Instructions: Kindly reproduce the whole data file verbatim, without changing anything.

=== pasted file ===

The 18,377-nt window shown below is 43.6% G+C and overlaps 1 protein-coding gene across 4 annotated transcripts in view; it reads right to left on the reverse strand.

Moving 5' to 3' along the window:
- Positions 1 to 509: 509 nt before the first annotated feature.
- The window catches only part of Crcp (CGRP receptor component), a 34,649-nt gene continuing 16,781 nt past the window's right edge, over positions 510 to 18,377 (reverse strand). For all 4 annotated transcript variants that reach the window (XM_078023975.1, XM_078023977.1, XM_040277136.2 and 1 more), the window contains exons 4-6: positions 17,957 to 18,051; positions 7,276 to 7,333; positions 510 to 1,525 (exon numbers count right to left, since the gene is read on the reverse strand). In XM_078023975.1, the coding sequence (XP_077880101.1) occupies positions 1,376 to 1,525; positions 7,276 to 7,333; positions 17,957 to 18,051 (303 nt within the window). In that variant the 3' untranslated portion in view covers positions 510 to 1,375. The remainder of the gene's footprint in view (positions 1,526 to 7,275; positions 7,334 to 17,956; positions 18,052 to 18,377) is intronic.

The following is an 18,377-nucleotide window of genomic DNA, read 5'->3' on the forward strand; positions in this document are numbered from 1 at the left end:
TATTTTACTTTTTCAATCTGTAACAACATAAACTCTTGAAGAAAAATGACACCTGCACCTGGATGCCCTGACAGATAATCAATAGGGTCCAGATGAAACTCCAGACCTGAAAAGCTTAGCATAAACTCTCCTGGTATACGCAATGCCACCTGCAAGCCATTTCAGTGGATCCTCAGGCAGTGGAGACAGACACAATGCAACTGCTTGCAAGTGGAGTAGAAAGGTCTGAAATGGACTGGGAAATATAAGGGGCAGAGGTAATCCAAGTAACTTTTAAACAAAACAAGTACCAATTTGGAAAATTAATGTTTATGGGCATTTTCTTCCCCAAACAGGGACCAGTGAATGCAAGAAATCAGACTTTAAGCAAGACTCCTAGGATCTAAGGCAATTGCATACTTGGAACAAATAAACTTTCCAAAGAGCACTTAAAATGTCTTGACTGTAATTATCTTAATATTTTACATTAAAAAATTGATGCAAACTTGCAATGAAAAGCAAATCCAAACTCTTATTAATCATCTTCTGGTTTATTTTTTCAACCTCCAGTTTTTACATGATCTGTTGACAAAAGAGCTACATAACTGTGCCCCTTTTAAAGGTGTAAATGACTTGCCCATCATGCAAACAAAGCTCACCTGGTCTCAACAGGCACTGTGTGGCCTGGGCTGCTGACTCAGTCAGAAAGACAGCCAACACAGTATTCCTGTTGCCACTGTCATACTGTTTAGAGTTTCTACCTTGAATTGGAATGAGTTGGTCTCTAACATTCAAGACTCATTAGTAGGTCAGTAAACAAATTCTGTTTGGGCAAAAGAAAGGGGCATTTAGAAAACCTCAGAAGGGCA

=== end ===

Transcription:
The 18,377-nt window shown below is 43.6% G+C and overlaps 1 protein-coding gene across 4 annotated transcripts in view; it reads right to left on the reverse strand.

Moving 5' to 3' along the window:
- Positions 1 to 509: 509 nt before the first annotated feature.
- The window catches only part of Crcp (CGRP receptor component), a 34,649-nt gene continuing 16,781 nt past the window's right edge, over positions 510 to 18,377 (reverse strand). For all 4 annotated transcript variants that reach the window (XM_078023975.1, XM_078023977.1, XM_040277136.2 and 1 more), the window contains exons 4-6: positions 17,957 to 18,051; positions 7,276 to 7,333; positions 510 to 1,525 (exon numbers count right to left, since the gene is read on the reverse strand). In XM_078023975.1, the coding sequence (XP_077880101.1) occupies positions 1,376 to 1,525; positions 7,276 to 7,333; positions 17,957 to 18,051 (303 nt within the window). In that variant the 3' untranslated portion in view covers positions 510 to 1,375. The remainder of the gene's footprint in view (positions 1,526 to 7,275; positions 7,334 to 17,956; positions 18,052 to 18,377) is intronic.

The following is an 18,377-nucleotide window of genomic DNA, read 5'->3' on the forward strand; positions in this document are numbered from 1 at the left end:
TATTTTACTTTTTCAATCTGTAACAACATAAACTCTTGAAGAAAAATGACACCTGCACCTGGATGCCCTGACAGATAATCAATAGGGTCCAGATGAAACTCCAGACCTGAAAAGCTTAGCATAAACTCTCCTGGTATACGCAATGCCACCTGCAAGCCATTTCAGTGGATCCTCAGGCAGTGGAGACAGACACAATGCAACTGCTTGCAAGTGGAGTAGAAAGGTCTGAAATGGACTGGGAAATATAAGGGGCAGAGGTAATCCAAGTAACTTTTAAACAAAACAAGTACCAATTTGGAAAATTAATGTTTATGGGCATTTTCTTCCCCAAACAGGGACCAGTGAATGCAAGAAATCAGACTTTAAGCAAGACTCCTAGGATCTAAGGCAATTGCATACTTGGAACAAATAAACTTTCCAAAGAGCACTTAAAATGTCTTGACTGTAATTATCTTAATATTTTACATTAAAAAATTGATGCAAACTTGCAATGAAAAGCAAATCCAAACTCTTATTAATCATCTTCTGGTTTATTTTTTCAACCTCCAGTTTTTACATGATCTGTTGACAAAAGAGCTACATAACTGTGCCCCTTTTAAAGGTGTAAATGACTTGCCCATCATGCAAACAAAGCTCACCTGGTCTCAACAGGCACTGTGTGGCCTGGGCTGCTGACTCAGTCAGAAAGACAGCCAACACAGTATTCCTGTTGCCACTGTCATACTGTTTAGAGTTTCTACCTTGAATTGGAATGAGTTGGTCTCTAACATTCAAGACTCATTAGTAGGTCAGTAAACAAATTCTGTTTGGGCAAAAGAAAGGGGCATTTAGAAAACCTCAGAAGGGCA